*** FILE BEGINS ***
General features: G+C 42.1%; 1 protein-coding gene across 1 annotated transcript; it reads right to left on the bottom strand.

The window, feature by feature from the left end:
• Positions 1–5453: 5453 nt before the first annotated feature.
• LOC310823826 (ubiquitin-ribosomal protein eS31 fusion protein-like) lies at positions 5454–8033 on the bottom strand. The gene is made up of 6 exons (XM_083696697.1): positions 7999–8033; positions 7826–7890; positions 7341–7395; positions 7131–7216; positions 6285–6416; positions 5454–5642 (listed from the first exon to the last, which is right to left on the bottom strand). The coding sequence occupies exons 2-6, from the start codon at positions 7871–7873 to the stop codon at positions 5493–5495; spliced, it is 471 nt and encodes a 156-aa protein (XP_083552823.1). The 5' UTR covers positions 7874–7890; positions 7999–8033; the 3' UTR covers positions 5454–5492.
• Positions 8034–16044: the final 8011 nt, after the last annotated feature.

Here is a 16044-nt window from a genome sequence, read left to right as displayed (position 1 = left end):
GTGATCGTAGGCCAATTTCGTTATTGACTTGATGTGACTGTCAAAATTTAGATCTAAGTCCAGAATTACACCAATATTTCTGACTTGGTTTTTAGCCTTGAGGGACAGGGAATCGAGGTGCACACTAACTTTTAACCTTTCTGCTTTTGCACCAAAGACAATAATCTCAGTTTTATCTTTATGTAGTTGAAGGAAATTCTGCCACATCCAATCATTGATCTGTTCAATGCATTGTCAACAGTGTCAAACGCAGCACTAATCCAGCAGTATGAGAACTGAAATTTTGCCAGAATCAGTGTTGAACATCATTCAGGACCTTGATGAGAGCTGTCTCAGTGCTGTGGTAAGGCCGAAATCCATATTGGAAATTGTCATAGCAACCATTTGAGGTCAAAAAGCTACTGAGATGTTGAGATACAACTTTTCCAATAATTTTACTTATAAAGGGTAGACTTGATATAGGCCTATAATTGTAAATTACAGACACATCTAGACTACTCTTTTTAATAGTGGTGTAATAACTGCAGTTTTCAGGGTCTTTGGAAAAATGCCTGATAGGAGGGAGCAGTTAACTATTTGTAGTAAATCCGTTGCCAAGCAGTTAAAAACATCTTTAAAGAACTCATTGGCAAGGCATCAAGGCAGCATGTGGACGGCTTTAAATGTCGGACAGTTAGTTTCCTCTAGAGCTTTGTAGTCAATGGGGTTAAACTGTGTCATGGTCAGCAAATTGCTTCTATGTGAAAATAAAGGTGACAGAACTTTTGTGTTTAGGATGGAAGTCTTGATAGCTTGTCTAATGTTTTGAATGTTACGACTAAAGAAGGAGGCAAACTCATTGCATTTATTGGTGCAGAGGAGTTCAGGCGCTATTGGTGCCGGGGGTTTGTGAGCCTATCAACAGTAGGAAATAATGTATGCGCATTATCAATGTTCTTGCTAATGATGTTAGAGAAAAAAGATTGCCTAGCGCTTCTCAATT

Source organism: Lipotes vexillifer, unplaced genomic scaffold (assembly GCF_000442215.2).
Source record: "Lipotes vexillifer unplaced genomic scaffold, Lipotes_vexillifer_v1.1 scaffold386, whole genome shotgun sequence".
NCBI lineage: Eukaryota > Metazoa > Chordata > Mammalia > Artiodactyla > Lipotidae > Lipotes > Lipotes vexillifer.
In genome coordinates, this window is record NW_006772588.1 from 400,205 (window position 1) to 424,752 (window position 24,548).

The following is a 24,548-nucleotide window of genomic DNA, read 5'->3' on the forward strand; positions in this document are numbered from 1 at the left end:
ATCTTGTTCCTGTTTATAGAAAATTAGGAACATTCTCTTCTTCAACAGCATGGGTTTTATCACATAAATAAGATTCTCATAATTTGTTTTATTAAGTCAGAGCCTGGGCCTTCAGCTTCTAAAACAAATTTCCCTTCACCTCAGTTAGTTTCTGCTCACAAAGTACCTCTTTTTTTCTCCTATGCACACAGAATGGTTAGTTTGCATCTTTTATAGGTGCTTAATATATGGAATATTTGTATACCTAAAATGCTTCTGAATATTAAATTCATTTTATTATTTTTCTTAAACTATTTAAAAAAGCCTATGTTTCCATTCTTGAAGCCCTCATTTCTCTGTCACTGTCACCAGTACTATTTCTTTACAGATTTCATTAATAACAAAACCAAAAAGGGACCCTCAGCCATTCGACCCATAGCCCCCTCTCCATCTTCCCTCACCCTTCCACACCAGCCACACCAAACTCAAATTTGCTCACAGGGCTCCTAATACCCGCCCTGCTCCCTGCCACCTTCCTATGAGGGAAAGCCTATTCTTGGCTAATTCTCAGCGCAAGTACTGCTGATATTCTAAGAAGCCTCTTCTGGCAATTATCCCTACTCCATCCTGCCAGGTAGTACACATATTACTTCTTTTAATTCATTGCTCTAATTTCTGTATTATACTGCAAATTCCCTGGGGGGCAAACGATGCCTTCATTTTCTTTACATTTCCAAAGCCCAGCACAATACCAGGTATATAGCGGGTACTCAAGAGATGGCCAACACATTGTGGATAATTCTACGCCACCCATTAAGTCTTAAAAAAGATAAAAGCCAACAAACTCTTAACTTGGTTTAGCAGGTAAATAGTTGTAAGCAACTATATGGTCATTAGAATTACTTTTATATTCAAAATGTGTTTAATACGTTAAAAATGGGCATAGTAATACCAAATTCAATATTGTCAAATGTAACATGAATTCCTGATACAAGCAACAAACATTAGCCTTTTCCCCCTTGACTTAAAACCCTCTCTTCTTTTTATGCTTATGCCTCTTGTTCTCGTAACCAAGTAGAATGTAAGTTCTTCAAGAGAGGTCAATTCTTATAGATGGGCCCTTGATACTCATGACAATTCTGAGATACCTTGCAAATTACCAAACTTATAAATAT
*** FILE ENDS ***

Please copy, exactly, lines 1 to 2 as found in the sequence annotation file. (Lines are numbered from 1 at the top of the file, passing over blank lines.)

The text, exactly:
General features: G+C 42.1%; 1 protein-coding gene across 1 annotated transcript; it reads right to left on the bottom strand.

The window, feature by feature from the left end: